“We have been vigilant and prayerful before, during, and after the May 10 national elections, especially the canvassing phase in the halls of Congress,” said Monsignor Hernando Coronel, the secretary-general of the bishops’ conference, according to an AsiaNews report.
“We join the entire Filipino nation in its much-awaited conclusion to the electoral exercise, culminating in Your Excellency’s proclamation early morning on June 24,” he said. “Be assured of the pastoral solicitude of the bishops, especially on programs alleviating the plight of our poor countrymen and women.”
During the campaign, Arroyo, 57, stressed her program for the poor during her new six-year term as president: more-affordable medicines, clean potable water for communities, loans for small income-generating projects, and more jobs.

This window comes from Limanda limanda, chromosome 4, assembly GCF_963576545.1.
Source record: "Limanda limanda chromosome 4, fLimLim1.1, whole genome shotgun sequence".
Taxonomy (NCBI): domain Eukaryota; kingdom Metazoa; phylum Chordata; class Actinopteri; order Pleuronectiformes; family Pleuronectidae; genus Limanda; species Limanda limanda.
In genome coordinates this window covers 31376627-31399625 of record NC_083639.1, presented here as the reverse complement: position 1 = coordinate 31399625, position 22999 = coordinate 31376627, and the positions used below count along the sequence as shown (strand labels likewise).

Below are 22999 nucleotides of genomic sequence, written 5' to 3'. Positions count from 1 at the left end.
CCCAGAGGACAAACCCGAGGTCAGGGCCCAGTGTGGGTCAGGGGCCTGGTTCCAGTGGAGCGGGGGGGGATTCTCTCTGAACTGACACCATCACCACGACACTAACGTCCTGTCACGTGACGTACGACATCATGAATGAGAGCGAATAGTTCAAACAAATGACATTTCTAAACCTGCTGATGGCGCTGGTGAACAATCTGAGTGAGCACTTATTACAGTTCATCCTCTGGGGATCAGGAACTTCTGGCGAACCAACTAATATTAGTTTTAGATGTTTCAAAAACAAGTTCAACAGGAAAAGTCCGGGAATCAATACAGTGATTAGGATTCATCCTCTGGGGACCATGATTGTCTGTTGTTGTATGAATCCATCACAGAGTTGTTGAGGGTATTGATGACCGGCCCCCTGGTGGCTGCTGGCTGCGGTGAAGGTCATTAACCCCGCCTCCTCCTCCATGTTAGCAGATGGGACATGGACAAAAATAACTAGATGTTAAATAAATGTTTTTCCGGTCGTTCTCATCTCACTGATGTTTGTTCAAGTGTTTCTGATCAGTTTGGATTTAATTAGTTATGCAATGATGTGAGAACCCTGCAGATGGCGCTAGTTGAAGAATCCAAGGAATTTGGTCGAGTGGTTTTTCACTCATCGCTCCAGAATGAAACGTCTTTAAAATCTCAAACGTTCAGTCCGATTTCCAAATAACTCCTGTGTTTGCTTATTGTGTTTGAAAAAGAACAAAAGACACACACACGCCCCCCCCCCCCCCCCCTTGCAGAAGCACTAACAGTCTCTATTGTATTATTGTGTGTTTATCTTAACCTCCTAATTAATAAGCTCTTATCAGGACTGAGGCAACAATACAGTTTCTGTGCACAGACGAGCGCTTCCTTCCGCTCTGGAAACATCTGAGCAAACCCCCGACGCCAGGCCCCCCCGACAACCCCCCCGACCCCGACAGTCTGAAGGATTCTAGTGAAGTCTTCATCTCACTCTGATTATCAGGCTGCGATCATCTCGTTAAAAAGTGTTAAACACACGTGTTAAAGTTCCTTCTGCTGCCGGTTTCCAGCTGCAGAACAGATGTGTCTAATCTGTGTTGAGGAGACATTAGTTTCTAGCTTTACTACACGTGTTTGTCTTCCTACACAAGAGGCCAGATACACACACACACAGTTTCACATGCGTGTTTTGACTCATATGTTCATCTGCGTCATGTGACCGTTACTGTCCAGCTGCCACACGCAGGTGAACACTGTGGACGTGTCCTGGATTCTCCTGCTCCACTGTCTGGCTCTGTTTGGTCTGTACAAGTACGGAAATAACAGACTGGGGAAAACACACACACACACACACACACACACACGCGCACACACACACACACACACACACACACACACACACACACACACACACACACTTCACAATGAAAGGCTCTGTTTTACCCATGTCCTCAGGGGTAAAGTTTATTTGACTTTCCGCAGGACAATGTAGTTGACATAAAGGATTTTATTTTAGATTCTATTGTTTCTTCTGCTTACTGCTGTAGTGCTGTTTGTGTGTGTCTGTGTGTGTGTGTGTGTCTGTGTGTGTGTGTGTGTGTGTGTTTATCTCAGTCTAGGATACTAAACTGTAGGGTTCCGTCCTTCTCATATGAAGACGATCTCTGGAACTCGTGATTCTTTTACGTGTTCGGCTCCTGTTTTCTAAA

Elected vice president in 1998, Arroyo first stepped into the presidency in early 2001 after anti-corruption protests forced Joseph Estrada from office. Former television newsreader Noli de Castro was elected vice president.
Political instability, corruption, tax evasion, poverty, and Communist and Muslim guerrilla groups are among the challenges facing Arroyo over the next six years, the Missionary Service News Agency reported.